There've been more than 275 murders in the city within the last seven months. The number exceeds the number of soldiers killed in combat during the same time period.
What's it going to take for it to end? A faith-based leader and veteran police officer said it's going to take everyone to step up, step out and get involved.
On Sunday, the Honorable Min. Louis Farrakhan used Twitter (@LouisFarrakhan) as one of his outlets to speak against the violence.
"These young people are our children. We're coming in the streets to show our young people the love that they are missing," said Farrakhan. "We need to come out of the church, out of the mosque, out of the synagogue and get in the streets where the problems are...Use the wisdom that we have been given to help our people to come out of this condition."
Community activist and veteran Chicago police officer Richard Wooten urged parents to turn in their children and other family members who are breaking the law.
"As parents, we must begin to focus on the activities of our kids in our home. We must pay attention to what is coming into our homes such as drugs and guns," said Wooten.
"It now comes to a point where some parents are going to have to turn in their own family members, because if not, those family members are going to be headed towards death or jail."
Meanwhile, with the city's homicide rate up nearly 38 percent from last year, Mayor Rahm Emanuel and Chicago Police Supt. Garry McCarthy's face growing criticism that their crime-fighting initiatives are failing. Among the more recent high-profile deaths was a 7-year-old girl, Heaven Sutton, hit by a stray bullet while selling candy outside her home.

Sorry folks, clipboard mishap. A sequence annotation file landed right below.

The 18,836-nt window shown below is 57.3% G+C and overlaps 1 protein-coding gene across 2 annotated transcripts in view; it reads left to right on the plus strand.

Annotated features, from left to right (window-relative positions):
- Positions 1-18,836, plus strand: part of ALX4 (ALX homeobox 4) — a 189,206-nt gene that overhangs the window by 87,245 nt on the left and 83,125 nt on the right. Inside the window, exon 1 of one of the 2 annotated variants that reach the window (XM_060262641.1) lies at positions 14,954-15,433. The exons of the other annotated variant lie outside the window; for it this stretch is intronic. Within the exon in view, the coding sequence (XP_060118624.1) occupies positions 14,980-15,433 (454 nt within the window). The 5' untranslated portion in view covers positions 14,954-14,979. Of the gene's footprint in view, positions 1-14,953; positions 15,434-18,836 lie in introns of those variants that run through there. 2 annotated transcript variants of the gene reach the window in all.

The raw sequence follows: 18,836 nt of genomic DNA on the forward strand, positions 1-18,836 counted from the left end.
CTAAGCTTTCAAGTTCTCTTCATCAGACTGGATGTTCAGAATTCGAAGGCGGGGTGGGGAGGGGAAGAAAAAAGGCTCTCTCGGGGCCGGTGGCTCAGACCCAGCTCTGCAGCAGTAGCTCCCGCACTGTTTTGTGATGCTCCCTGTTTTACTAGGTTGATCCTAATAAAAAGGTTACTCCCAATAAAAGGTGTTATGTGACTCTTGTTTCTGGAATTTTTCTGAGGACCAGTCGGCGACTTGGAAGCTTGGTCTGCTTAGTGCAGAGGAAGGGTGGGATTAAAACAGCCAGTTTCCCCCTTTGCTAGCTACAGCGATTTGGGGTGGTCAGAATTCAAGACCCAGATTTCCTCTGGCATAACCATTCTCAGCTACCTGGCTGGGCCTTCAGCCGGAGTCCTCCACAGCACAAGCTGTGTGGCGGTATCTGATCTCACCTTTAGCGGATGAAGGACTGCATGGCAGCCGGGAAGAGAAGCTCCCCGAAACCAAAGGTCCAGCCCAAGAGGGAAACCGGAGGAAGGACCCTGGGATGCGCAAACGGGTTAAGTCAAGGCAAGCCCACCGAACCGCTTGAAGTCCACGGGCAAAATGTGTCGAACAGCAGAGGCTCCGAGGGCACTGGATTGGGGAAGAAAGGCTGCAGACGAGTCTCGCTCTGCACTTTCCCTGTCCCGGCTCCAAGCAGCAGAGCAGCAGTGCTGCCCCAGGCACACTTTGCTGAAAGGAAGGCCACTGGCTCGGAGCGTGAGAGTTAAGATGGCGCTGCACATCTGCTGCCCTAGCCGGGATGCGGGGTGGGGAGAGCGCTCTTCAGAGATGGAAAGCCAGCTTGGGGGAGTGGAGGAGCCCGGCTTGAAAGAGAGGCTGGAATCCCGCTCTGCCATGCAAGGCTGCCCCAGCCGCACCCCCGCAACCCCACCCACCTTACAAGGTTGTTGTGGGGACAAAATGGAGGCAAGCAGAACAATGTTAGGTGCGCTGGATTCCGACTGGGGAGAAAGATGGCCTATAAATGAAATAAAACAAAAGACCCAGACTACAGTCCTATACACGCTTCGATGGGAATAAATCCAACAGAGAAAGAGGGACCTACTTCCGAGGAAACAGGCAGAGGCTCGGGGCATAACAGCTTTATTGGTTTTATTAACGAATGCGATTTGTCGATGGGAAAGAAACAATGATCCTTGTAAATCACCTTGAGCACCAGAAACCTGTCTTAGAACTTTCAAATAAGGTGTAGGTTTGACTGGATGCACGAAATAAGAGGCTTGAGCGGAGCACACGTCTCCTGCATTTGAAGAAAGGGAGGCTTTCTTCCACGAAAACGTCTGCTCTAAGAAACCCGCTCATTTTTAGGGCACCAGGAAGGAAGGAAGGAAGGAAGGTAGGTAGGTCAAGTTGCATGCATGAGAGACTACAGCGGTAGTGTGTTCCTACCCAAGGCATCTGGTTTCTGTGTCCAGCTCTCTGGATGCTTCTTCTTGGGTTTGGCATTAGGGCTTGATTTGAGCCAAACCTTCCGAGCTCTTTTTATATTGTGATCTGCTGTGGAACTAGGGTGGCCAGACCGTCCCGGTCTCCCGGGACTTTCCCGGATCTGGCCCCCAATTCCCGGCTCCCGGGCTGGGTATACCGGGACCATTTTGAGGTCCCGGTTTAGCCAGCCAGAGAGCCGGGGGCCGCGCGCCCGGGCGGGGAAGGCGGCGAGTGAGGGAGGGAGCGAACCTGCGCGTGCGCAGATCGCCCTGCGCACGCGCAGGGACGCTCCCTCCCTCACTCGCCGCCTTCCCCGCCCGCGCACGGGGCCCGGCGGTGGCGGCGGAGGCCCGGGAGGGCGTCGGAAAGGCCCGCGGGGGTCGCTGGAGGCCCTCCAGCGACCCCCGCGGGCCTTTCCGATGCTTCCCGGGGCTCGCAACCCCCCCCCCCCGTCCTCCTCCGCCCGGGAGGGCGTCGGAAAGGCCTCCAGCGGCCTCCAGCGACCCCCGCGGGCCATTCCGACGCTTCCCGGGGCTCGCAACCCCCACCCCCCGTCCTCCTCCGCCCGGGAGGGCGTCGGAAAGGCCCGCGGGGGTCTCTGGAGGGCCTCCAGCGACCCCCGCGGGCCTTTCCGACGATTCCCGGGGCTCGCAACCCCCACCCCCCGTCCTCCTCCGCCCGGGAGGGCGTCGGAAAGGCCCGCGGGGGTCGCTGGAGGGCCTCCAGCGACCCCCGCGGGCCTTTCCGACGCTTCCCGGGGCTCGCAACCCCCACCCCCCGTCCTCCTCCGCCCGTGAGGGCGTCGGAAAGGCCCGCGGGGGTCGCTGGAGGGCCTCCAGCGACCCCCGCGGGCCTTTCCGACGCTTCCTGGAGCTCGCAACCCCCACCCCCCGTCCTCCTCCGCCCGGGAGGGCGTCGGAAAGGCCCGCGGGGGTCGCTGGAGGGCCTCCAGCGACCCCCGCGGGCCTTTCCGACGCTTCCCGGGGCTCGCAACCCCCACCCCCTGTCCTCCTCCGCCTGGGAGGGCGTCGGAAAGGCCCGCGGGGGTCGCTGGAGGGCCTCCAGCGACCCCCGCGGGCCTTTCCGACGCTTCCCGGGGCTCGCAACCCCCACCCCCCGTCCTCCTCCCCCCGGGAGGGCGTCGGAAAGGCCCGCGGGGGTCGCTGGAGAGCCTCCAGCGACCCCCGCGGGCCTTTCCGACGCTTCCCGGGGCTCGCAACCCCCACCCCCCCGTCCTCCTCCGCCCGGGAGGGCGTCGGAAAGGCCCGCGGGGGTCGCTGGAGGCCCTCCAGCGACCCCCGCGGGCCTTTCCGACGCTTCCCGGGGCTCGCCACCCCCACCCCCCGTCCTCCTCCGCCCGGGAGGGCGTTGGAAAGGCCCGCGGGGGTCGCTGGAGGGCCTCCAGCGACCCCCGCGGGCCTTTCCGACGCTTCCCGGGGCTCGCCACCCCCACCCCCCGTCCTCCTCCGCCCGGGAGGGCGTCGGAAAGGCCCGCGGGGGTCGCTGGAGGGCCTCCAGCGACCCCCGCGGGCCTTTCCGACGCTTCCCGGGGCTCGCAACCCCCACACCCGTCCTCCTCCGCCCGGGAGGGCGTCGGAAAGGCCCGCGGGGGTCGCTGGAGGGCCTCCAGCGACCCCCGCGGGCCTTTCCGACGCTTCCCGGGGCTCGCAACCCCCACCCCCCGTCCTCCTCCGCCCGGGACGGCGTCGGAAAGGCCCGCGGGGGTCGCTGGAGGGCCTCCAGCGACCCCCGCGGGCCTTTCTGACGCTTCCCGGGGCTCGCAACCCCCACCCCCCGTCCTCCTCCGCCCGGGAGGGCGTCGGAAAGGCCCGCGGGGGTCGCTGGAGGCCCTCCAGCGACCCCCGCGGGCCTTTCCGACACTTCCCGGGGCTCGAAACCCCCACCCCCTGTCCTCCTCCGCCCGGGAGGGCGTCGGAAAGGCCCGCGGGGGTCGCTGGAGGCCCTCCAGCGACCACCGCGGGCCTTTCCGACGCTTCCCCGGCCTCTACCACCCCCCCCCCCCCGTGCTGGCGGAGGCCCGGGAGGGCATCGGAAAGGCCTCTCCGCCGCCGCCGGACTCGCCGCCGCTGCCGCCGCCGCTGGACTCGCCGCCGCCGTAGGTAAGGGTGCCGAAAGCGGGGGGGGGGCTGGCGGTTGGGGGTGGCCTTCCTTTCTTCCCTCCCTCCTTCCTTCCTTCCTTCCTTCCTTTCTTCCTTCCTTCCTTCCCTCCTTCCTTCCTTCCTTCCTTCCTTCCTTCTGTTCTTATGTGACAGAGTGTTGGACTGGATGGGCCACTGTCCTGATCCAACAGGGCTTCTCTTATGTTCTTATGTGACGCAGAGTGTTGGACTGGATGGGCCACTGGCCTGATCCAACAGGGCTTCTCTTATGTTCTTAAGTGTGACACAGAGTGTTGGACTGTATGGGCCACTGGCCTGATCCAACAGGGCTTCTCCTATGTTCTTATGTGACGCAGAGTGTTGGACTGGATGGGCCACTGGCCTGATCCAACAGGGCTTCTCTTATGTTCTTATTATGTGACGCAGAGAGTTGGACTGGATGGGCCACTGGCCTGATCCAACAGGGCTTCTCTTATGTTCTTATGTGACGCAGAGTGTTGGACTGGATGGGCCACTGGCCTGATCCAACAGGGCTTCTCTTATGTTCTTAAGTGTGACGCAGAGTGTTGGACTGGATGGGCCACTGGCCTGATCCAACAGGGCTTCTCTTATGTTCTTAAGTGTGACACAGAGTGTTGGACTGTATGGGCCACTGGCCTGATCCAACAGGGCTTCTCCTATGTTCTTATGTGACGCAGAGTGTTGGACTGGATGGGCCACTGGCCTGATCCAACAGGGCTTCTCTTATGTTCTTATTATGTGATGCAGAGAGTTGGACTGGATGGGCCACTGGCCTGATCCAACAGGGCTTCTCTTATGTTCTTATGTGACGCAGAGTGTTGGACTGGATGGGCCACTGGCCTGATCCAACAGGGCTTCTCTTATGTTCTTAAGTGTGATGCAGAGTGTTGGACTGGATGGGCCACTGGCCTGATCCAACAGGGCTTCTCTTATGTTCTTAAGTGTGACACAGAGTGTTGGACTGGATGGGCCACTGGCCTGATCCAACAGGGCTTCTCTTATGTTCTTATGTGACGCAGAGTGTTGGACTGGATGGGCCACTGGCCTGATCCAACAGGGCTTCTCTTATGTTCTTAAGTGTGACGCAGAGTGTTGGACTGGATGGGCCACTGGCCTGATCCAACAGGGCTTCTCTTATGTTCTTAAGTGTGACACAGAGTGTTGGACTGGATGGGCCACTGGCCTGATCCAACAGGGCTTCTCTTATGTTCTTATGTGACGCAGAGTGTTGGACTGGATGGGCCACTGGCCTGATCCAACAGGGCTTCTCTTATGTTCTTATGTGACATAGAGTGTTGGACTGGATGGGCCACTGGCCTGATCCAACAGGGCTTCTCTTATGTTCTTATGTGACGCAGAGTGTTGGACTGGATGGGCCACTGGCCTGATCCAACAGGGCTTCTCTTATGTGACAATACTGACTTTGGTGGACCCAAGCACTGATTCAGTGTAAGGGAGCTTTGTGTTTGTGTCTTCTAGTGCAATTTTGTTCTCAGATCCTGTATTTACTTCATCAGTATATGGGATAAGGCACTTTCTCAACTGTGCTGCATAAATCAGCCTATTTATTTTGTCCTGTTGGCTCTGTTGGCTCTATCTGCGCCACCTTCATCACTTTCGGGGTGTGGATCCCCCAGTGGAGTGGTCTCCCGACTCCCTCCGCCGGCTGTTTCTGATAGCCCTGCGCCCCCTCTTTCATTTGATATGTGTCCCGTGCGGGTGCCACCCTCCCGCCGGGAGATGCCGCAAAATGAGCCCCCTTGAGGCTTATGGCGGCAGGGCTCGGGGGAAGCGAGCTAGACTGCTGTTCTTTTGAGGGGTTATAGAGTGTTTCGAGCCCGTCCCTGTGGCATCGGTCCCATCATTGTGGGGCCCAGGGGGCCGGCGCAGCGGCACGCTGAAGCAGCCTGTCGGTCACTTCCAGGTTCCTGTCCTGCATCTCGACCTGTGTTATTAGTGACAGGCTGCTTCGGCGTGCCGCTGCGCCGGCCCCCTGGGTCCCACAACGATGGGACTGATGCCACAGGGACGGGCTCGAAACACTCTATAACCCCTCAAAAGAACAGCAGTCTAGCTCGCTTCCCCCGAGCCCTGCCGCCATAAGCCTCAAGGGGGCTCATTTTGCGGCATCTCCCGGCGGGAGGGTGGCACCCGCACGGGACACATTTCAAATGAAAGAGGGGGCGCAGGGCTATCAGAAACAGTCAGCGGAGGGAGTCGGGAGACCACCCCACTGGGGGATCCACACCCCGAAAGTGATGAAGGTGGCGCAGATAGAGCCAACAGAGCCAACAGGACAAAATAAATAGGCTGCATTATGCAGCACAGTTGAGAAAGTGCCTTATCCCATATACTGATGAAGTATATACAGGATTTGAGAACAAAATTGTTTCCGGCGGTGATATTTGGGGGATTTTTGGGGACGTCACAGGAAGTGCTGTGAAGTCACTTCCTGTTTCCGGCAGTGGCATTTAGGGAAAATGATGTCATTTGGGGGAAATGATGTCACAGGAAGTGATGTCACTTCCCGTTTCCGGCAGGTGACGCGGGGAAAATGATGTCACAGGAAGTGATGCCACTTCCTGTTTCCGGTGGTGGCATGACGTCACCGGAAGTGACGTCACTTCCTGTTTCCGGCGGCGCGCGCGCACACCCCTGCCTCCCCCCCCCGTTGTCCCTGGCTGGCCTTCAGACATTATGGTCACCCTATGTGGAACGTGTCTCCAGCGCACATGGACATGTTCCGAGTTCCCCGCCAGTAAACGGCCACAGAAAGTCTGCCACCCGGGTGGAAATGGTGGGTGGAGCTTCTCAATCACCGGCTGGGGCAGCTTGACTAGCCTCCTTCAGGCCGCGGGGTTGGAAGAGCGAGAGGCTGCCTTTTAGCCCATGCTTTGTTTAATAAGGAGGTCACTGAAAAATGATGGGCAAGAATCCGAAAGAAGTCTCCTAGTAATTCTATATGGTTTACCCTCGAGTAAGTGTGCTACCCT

Emanuel and McCarthy used a recent news conference to assert that the gang strategies in place before McCarthy arrived were the ones that failed, not the new ones. More beat officers, they said, are now on the streets and staying in specific areas, replacing the large, specialized units that would temporarily drop into crime-ridden areas. And on Monday, Emanuel announced that he's devoting another $4 million to tear down vacant buildings where gang members live and store guns and drugs.
Chicago has averaged about 450 homicides a year since 2005, which is a dramatic drop from the roughly 900 homicides the city was experiencing annually in the early 1990s. Still, McCarthy said the current numbers are unacceptable. He pointed out that the city recorded about the same number of homicides last year as New York City, which is three times the size of Chicago.
There is evidence that police are on the right track in their fight against street gangs," McCarthy said. "This weekend, there was half the number of shootings, half the number of murders as we had the same time last year," he said, adding that the amount of shootings over the weekend marked the fewest since February.
Emanuel said there are other components of that citywide strategy, including targeting liquor stores and other businesses that police and community activists have identified as gang hangouts.
(The Chicago Defender, a Real Times Media newspaper, reported this story.)